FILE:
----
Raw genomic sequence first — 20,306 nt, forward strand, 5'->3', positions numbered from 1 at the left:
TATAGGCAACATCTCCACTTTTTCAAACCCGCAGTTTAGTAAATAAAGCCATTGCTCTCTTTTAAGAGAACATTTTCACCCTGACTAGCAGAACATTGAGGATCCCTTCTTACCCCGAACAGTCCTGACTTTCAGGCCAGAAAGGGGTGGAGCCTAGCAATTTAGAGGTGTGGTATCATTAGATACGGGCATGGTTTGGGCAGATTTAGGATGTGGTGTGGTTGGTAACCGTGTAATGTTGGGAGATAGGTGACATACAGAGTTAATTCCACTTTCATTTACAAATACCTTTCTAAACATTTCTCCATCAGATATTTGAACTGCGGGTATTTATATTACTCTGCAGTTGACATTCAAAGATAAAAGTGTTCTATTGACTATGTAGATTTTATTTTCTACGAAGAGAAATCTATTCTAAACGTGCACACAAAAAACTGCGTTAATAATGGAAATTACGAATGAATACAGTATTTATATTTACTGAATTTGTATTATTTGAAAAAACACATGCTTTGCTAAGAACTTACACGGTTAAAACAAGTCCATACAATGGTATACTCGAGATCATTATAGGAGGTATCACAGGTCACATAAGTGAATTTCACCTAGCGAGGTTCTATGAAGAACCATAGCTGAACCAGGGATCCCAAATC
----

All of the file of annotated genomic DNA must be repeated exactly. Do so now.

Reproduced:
Raw genomic sequence first — 20,306 nt, forward strand, 5'->3', positions numbered from 1 at the left:
TATAGGCAACATCTCCACTTTTTCAAACCCGCAGTTTAGTAAATAAAGCCATTGCTCTCTTTTAAGAGAACATTTTCACCCTGACTAGCAGAACATTGAGGATCCCTTCTTACCCCGAACAGTCCTGACTTTCAGGCCAGAAAGGGGTGGAGCCTAGCAATTTAGAGGTGTGGTATCATTAGATACGGGCATGGTTTGGGCAGATTTAGGATGTGGTGTGGTTGGTAACCGTGTAATGTTGGGAGATAGGTGACATACAGAGTTAATTCCACTTTCATTTACAAATACCTTTCTAAACATTTCTCCATCAGATATTTGAACTGCGGGTATTTATATTACTCTGCAGTTGACATTCAAAGATAAAAGTGTTCTATTGACTATGTAGATTTTATTTTCTACGAAGAGAAATCTATTCTAAACGTGCACACAAAAAACTGCGTTAATAATGGAAATTACGAATGAATACAGTATTTATATTTACTGAATTTGTATTATTTGAAAAAACACATGCTTTGCTAAGAACTTACACGGTTAAAACAAGTCCATACAATGGTATACTCGAGATCATTATAGGAGGTATCACAGGTCACATAAGTGAATTTCACCTAGCGAGGTTCTATGAAGAACCATAGCTGAACCAGGGATCCCAAATC